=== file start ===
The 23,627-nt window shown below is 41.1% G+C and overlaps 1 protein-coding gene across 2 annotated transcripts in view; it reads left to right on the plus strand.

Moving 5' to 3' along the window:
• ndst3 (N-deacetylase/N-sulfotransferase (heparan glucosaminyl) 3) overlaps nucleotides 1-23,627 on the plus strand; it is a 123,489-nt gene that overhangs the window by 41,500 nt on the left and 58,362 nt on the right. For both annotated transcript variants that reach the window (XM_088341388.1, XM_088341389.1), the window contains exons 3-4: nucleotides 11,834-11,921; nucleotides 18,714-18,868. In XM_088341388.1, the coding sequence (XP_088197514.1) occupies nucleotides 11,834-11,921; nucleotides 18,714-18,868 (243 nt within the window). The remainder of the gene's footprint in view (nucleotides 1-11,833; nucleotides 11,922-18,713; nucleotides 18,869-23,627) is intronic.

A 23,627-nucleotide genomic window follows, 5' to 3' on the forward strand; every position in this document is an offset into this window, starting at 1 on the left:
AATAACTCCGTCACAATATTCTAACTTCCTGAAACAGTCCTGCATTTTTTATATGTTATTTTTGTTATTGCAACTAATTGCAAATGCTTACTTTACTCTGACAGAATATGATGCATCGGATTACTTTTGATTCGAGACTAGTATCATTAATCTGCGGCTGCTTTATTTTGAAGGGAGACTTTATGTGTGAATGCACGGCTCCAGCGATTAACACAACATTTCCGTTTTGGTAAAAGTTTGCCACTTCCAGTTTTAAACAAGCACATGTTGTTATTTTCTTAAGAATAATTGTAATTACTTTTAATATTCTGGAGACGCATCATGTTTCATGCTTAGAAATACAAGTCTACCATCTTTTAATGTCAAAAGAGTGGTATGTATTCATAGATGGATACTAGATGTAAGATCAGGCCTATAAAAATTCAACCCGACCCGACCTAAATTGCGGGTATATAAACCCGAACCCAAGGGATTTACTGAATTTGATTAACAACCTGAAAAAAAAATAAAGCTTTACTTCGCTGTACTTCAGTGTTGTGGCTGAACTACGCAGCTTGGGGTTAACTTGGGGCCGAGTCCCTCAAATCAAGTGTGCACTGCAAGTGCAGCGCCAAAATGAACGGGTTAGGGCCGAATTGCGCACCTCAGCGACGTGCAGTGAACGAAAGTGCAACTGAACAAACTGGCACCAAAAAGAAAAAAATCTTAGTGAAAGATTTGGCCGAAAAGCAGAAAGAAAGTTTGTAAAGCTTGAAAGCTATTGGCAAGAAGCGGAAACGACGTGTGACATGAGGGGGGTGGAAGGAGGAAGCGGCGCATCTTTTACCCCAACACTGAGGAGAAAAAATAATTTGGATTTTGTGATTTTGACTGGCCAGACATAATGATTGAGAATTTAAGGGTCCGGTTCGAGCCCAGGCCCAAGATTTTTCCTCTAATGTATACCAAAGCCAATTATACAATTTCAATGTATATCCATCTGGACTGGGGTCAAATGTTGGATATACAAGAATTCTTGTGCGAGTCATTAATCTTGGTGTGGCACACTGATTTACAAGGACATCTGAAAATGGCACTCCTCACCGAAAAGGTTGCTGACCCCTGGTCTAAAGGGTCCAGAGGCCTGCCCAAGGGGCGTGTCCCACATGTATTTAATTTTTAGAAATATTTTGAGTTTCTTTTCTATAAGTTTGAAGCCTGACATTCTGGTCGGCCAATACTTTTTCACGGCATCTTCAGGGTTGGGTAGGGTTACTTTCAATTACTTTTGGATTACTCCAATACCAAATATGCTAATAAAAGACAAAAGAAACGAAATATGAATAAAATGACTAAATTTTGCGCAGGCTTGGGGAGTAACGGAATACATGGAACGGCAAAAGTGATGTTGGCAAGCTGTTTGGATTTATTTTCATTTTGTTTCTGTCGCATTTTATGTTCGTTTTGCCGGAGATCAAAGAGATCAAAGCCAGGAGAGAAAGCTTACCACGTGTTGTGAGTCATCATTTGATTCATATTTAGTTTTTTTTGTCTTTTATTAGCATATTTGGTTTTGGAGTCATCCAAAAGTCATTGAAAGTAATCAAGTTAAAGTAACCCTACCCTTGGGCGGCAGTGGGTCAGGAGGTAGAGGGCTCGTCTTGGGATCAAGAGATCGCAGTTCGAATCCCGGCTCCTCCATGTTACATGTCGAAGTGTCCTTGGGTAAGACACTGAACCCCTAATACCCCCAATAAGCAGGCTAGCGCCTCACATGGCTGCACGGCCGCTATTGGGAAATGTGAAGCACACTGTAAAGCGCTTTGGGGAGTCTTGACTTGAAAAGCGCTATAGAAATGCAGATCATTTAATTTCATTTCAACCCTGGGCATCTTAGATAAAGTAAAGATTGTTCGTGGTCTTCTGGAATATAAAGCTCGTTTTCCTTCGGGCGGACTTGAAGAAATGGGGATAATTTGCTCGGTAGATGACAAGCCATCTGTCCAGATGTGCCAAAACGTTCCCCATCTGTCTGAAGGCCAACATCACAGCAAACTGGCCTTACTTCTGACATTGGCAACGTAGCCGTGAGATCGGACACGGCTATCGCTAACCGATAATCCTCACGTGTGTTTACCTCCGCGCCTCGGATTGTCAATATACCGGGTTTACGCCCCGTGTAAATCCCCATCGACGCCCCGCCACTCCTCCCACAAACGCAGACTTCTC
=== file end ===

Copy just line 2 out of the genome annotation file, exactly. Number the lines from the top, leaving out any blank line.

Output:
Moving 5' to 3' along the window: